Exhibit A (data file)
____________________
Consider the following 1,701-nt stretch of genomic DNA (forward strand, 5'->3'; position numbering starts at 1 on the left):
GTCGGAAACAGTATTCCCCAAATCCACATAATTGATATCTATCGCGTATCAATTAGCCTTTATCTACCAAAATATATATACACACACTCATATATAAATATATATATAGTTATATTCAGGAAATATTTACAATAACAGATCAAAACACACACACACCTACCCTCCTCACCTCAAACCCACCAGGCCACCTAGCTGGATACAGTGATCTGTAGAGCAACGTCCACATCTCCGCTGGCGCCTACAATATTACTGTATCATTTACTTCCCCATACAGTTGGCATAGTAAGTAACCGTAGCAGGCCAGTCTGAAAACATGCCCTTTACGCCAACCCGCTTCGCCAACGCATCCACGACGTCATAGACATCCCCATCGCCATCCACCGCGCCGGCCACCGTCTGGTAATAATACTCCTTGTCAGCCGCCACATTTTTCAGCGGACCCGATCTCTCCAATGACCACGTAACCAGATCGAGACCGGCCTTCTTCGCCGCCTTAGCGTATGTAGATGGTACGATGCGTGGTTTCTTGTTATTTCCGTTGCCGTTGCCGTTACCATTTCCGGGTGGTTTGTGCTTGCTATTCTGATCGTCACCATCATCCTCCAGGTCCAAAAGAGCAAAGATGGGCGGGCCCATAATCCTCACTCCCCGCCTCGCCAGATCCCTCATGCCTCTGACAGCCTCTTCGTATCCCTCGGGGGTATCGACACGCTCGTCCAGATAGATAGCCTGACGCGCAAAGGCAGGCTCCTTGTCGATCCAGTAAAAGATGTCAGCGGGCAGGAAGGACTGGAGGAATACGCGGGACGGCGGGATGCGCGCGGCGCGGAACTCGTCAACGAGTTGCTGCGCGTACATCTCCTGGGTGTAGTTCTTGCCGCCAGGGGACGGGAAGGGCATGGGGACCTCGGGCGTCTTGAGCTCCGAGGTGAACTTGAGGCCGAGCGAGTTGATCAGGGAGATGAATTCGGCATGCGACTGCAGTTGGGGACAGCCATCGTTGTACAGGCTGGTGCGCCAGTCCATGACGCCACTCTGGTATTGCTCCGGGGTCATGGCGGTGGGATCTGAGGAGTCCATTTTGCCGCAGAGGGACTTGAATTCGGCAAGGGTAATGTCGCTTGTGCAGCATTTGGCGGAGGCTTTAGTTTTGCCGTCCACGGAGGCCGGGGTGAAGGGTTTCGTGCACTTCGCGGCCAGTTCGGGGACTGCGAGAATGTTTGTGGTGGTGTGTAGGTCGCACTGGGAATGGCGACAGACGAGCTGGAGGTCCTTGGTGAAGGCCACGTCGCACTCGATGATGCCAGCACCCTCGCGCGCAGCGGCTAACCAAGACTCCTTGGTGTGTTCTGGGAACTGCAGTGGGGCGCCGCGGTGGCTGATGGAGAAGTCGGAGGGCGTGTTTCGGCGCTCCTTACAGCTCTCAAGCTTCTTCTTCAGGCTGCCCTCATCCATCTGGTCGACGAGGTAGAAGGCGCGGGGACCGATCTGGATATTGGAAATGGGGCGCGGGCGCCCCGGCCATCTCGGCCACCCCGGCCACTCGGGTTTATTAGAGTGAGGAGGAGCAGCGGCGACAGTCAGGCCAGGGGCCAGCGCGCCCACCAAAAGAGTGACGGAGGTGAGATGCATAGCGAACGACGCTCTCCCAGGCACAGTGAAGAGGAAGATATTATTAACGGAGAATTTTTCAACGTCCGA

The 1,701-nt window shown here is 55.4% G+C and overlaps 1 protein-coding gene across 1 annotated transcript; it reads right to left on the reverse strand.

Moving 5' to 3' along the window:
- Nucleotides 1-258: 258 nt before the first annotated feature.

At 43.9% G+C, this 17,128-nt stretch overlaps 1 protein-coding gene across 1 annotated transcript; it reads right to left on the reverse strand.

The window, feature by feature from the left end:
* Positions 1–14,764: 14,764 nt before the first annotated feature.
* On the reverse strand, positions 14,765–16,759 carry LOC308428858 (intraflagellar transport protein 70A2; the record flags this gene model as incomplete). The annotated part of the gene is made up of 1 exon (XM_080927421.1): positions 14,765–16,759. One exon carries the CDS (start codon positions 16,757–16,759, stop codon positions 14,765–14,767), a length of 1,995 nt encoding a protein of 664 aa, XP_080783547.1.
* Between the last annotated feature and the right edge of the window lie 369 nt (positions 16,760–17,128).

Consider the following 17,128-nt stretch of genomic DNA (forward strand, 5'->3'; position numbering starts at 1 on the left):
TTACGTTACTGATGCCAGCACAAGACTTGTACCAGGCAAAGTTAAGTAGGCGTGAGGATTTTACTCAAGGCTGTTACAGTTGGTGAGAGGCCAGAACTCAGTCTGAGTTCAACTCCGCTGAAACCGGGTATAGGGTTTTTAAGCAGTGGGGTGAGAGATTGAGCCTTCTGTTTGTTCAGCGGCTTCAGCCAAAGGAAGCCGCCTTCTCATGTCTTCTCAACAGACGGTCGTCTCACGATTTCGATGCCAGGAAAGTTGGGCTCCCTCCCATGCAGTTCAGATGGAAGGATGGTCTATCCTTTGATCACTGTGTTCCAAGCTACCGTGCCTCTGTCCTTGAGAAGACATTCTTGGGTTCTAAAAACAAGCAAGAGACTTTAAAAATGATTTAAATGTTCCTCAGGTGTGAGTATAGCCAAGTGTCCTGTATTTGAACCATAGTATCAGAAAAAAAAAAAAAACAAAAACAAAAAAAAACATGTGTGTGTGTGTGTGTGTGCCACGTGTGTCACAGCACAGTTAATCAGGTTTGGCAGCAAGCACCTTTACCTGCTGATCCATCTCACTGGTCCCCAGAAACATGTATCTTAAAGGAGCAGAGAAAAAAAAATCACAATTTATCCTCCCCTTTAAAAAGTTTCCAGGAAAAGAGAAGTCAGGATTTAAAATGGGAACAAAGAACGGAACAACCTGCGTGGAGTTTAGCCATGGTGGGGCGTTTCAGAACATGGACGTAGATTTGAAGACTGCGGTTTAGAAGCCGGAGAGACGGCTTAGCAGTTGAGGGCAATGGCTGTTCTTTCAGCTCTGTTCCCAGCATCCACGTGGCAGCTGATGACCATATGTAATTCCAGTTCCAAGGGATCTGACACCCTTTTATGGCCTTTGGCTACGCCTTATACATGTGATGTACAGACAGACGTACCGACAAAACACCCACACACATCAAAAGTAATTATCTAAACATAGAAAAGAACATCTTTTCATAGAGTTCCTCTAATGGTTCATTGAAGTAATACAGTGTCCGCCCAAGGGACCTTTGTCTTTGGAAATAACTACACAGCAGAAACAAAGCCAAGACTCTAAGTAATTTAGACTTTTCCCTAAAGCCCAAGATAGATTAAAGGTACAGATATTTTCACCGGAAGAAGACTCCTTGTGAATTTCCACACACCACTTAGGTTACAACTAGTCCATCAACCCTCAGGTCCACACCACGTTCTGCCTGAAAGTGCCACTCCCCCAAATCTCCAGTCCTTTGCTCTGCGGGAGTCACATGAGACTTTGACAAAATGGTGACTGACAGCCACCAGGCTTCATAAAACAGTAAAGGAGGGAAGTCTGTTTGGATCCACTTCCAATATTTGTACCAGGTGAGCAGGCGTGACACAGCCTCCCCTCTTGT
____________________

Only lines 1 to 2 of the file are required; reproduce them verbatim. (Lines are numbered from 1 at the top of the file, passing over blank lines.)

Consider the following 1,701-nt stretch of genomic DNA (forward strand, 5'->3'; position numbering starts at 1 on the left):
GTCGGAAACAGTATTCCCCAAATCCACATAATTGATATCTATCGCGTATCAATTAGCCTTTATCTACCAAAATATATATACACACACTCATATATAAATATATATATAGTTATATTCAGGAAATATTTACAATAACAGATCAAAACACACACACACCTACCCTCCTCACCTCAAACCCACCAGGCCACCTAGCTGGATACAGTGATCTGTAGAGCAACGTCCACATCTCCGCTGGCGCCTACAATATTACTGTATCATTTACTTCCCCATACAGTTGGCATAGTAAGTAACCGTAGCAGGCCAGTCTGAAAACATGCCCTTTACGCCAACCCGCTTCGCCAACGCATCCACGACGTCATAGACATCCCCATCGCCATCCACCGCGCCGGCCACCGTCTGGTAATAATACTCCTTGTCAGCCGCCACATTTTTCAGCGGACCCGATCTCTCCAATGACCACGTAACCAGATCGAGACCGGCCTTCTTCGCCGCCTTAGCGTATGTAGATGGTACGATGCGTGGTTTCTTGTTATTTCCGTTGCCGTTGCCGTTACCATTTCCGGGTGGTTTGTGCTTGCTATTCTGATCGTCACCATCATCCTCCAGGTCCAAAAGAGCAAAGATGGGCGGGCCCATAATCCTCACTCCCCGCCTCGCCAGATCCCTCATGCCTCTGACAGCCTCTTCGTATCCCTCGGGGGTATCGACACGCTCGTCCAGATAGATAGCCTGACGCGCAAAGGCAGGCTCCTTGTCGATCCAGTAAAAGATGTCAGCGGGCAGGAAGGACTGGAGGAATACGCGGGACGGCGGGATGCGCGCGGCGCGGAACTCGTCAACGAGTTGCTGCGCGTACATCTCCTGGGTGTAGTTCTTGCCGCCAGGGGACGGGAAGGGCATGGGGACCTCGGGCGTCTTGAGCTCCGAGGTGAACTTGAGGCCGAGCGAGTTGATCAGGGAGATGAATTCGGCATGCGACTGCAGTTGGGGACAGCCATCGTTGTACAGGCTGGTGCGCCAGTCCATGACGCCACTCTGGTATTGCTCCGGGGTCATGGCGGTGGGATCTGAGGAGTCCATTTTGCCGCAGAGGGACTTGAATTCGGCAAGGGTAATGTCGCTTGTGCAGCATTTGGCGGAGGCTTTAGTTTTGCCGTCCACGGAGGCCGGGGTGAAGGGTTTCGTGCACTTCGCGGCCAGTTCGGGGACTGCGAGAATGTTTGTGGTGGTGTGTAGGTCGCACTGGGAATGGCGACAGACGAGCTGGAGGTCCTTGGTGAAGGCCACGTCGCACTCGATGATGCCAGCACCCTCGCGCGCAGCGGCTAACCAAGACTCCTTGGTGTGTTCTGGGAACTGCAGTGGGGCGCCGCGGTGGCTGATGGAGAAGTCGGAGGGCGTGTTTCGGCGCTCCTTACAGCTCTCAAGCTTCTTCTTCAGGCTGCCCTCATCCATCTGGTCGACGAGGTAGAAGGCGCGGGGACCGATCTGGATATTGGAAATGGGGCGCGGGCGCCCCGGCCATCTCGGCCACCCCGGCCACTCGGGTTTATTAGAGTGAGGAGGAGCAGCGGCGACAGTCAGGCCAGGGGCCAGCGCGCCCACCAAAAGAGTGACGGAGGTGAGATGCATAGCGAACGACGCTCTCCCAGGCACAGTGAAGAGGAAGATATTATTAACGGAGAATTTTTCAACGTCCGA